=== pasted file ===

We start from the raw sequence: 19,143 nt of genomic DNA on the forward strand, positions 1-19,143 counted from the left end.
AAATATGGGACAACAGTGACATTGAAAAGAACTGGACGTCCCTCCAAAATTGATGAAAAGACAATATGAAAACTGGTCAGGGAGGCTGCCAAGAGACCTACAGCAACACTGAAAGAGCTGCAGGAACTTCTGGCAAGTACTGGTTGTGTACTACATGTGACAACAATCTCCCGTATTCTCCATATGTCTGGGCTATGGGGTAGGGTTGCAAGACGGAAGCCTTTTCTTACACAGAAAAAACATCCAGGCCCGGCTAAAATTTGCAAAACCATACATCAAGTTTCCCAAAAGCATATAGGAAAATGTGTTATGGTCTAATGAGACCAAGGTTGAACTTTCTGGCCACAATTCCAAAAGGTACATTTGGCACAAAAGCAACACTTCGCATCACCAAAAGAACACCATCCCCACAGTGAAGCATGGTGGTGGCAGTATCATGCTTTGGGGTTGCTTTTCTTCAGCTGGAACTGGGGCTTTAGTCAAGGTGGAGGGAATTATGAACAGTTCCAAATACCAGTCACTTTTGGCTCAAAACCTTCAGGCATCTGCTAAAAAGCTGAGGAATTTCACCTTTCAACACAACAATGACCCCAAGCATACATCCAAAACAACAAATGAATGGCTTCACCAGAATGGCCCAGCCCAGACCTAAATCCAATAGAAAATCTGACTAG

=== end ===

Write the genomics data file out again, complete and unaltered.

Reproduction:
We start from the raw sequence: 19,143 nt of genomic DNA on the forward strand, positions 1-19,143 counted from the left end.
AAATATGGGACAACAGTGACATTGAAAAGAACTGGACGTCCCTCCAAAATTGATGAAAAGACAATATGAAAACTGGTCAGGGAGGCTGCCAAGAGACCTACAGCAACACTGAAAGAGCTGCAGGAACTTCTGGCAAGTACTGGTTGTGTACTACATGTGACAACAATCTCCCGTATTCTCCATATGTCTGGGCTATGGGGTAGGGTTGCAAGACGGAAGCCTTTTCTTACACAGAAAAAACATCCAGGCCCGGCTAAAATTTGCAAAACCATACATCAAGTTTCCCAAAAGCATATAGGAAAATGTGTTATGGTCTAATGAGACCAAGGTTGAACTTTCTGGCCACAATTCCAAAAGGTACATTTGGCACAAAAGCAACACTTCGCATCACCAAAAGAACACCATCCCCACAGTGAAGCATGGTGGTGGCAGTATCATGCTTTGGGGTTGCTTTTCTTCAGCTGGAACTGGGGCTTTAGTCAAGGTGGAGGGAATTATGAACAGTTCCAAATACCAGTCACTTTTGGCTCAAAACCTTCAGGCATCTGCTAAAAAGCTGAGGAATTTCACCTTTCAACACAACAATGACCCCAAGCATACATCCAAAACAACAAATGAATGGCTTCACCAGAATGGCCCAGCCCAGACCTAAATCCAATAGAAAATCTGACTAG